Part 3. I'll post the fourth and final part tomorrow midday.
Fall Damage and Vehicles
I donít like fall damage. Everyone knows that. Iíve said this before, but I think fall damage does more to add verticality to the combat Ė†in a way that doesnít break maps, most importantly Ė than jetpack does.
There is fall damage in Halo 4. When I played on Ragnarok, I got a Banshee, flew it into the air, and jumped out. David said at one point that there are no jumps you can take in any map that would lead you to experience it, and from what I played, he does appear to be right. (There seems to be a couple of jumps on Complex that look like they might come close). I guess I shouldnít be bothered by fall damage being in the game if there arenít any jumps where Iíll experience it. I still rather not see it in there for crazy maneuvers like bailing out of a Banshee in midair and seeing 343 go crazy with some level designs like Avalancheís bases.
From what I could tell, player health and vehicle are not tied together. I was in the Ghost on...Ragnarok I think, and it was very much damaged. I got hit a couple of times, bringing my shields down by a fourth, and then I exploded. I donít like this. Thereís no clear information telling me Iím about to die other than some vague physical damage. Iíd probably be fine with decoupled vehicle and player health if there was some sort of indicator telling me how much health I had in my vehicle, but there isnít, and I would much prefer linked health over that because itís more streamlined. Iím worried the decoupling will have a Reach-like influence on the vehicle battles. And when it comes to vehicle battles, Iím more worried about campaign in this regard than multiplayer.
Vehicles handle well for what I was able to drive (Ghost, Warthog, and Mongoose). Probably a really stupid criticism, but I think the silver pipes on the Warthog look incredibly silly. Maybe if they were black?
When it was first announced that we could no longer pick up grenades from dead bodies (or dead bodies wouldnít drop grenades), and that grenade spawns would be limited to ordnance drops and the like, I was skeptical. After playing the game like this, Iím fully behind the decision. I remember remarking to myself in my head during one game that I was now using my grenades more tactically, and that is great.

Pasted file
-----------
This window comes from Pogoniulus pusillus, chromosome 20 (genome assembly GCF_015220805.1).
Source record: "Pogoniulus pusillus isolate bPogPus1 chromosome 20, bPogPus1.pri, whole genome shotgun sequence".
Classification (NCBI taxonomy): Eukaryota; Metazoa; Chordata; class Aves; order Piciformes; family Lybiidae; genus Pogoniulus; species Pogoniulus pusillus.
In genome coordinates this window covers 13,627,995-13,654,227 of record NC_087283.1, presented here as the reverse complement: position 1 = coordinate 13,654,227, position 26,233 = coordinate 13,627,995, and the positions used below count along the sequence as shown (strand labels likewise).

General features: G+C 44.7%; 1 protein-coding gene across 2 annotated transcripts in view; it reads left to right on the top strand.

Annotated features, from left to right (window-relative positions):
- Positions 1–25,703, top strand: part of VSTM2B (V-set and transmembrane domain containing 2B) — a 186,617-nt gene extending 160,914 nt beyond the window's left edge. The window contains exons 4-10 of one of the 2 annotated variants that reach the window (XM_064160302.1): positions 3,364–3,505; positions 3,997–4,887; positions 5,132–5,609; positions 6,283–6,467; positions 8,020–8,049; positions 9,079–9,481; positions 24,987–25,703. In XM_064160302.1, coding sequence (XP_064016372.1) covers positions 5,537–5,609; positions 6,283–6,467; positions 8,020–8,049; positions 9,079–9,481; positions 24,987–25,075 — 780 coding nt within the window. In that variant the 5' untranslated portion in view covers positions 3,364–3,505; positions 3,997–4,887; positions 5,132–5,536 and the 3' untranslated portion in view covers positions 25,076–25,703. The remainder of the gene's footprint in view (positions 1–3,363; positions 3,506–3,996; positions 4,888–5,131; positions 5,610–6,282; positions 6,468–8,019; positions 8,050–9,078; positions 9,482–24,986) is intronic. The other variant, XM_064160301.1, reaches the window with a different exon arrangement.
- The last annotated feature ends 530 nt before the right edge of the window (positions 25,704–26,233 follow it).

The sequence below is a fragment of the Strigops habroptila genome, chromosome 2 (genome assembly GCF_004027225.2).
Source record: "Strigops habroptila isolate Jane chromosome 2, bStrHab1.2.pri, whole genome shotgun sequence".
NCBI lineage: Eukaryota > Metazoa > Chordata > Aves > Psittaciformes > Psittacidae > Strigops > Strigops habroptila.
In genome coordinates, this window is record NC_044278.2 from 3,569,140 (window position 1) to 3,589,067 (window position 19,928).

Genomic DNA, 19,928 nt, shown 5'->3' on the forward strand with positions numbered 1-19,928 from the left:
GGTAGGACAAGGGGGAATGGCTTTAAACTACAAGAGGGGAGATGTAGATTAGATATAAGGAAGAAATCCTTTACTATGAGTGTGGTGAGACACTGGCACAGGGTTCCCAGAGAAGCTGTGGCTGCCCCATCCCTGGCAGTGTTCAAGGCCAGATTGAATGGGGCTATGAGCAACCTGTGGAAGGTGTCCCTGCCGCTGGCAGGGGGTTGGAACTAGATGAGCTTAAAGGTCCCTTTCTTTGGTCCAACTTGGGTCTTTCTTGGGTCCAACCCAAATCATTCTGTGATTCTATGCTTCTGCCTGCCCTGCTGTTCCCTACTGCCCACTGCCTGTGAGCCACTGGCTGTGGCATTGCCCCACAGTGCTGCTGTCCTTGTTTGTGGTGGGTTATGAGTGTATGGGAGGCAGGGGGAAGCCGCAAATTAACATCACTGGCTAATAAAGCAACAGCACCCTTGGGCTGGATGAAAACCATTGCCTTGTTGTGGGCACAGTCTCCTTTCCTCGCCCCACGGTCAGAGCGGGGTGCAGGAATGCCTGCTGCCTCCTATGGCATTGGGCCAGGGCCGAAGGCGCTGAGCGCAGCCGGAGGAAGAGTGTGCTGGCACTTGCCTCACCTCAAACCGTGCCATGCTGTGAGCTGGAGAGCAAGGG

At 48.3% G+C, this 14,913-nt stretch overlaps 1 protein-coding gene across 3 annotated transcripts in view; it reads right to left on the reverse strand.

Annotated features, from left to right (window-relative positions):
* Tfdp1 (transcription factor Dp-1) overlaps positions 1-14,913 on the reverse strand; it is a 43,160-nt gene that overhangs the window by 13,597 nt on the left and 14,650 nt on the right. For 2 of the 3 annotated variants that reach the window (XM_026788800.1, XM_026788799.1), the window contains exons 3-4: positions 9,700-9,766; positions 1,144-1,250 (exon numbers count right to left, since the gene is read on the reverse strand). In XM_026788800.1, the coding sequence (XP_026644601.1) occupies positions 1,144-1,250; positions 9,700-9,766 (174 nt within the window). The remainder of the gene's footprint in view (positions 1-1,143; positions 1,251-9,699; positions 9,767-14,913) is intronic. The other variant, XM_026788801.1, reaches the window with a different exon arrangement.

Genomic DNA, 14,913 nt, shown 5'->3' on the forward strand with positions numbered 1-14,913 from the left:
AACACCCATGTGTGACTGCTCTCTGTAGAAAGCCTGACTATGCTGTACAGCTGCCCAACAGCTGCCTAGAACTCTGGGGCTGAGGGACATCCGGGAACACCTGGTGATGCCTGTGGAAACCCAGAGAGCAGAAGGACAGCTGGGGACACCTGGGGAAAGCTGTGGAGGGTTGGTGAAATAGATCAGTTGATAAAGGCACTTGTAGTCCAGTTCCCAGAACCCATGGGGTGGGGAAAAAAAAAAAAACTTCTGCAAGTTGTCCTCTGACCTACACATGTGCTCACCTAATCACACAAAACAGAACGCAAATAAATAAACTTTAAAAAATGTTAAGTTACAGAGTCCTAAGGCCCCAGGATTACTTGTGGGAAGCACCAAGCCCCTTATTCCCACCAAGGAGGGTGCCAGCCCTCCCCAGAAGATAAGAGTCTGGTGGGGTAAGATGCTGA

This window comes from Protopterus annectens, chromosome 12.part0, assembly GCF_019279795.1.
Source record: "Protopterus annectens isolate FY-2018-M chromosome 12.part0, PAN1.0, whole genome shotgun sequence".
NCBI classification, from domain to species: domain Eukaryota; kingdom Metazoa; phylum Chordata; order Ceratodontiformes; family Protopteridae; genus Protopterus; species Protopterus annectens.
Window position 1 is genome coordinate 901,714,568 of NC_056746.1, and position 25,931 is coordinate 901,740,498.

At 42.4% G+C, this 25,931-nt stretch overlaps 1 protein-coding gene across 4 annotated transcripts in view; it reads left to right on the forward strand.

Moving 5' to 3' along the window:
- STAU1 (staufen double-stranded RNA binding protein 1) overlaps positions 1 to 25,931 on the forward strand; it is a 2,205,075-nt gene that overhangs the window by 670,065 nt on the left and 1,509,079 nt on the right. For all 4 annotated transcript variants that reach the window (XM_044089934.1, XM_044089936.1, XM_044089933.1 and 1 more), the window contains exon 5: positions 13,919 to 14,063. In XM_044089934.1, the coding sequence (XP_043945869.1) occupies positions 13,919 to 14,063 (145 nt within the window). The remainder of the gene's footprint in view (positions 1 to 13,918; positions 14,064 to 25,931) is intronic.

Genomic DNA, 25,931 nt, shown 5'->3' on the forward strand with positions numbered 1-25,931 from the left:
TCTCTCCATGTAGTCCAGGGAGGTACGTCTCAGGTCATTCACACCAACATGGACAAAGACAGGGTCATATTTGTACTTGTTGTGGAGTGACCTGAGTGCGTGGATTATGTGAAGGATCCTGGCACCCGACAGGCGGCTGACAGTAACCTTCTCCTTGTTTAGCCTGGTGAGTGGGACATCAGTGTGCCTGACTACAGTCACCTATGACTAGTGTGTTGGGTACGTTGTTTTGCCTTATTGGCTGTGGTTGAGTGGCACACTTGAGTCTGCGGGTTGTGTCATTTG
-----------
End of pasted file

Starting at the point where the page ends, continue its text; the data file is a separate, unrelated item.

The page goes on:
As for the grenades themselves, I like Ďem. More like Halo 3ís grenades in that theyíre more a tool to get a playerís shields down. No more Reach nuke grenades.
I was less than satisfied with the pulse grenades. Didnít fine much situations in which they were useful. That could be a result of my limited play time, however.
Didnít notice anything wrong here. I was able to tell when I was about to pop a playerís shields, but I think the system isnít as pronounced as Reachís.
My time with AAs was very short. The most use I got out of them was when I picked Auto Sentry as my AA for my first game at the convention center. Even with my willingness to try out a new AA, the only time I used it was when I hit the wrong button. For my next couple of games (one more at NYCC then a couple Saturday night), I switched to Regenerator to see if I could get some use out of that, but I barely used it.
Then while setting up for one game, I was scrolling through the armor abilities to see if there is any I would be inclined to use then I saw the option ďnone.Ē I selected that and from then on it was smooth sailing. I was having a discussion with Tashi about this, and he said I would have to use AAs for maps like Abandoned where the jetpack offers a huge advantage because of the level design. I never, however, felt the need to use jetpack on Swordbase, so I donít foresee me using AAs because of map design in Halo 4.
The great thing about AAs in Halo 4? You donít need one. For 85% of the games I played over the weekend I was running around without an AA and at no point did I feel like I was at a disadvantage or on shakier ground. It was positively lovely.
Last edited by Dax01; 10-17-2012 at 08:56 PM.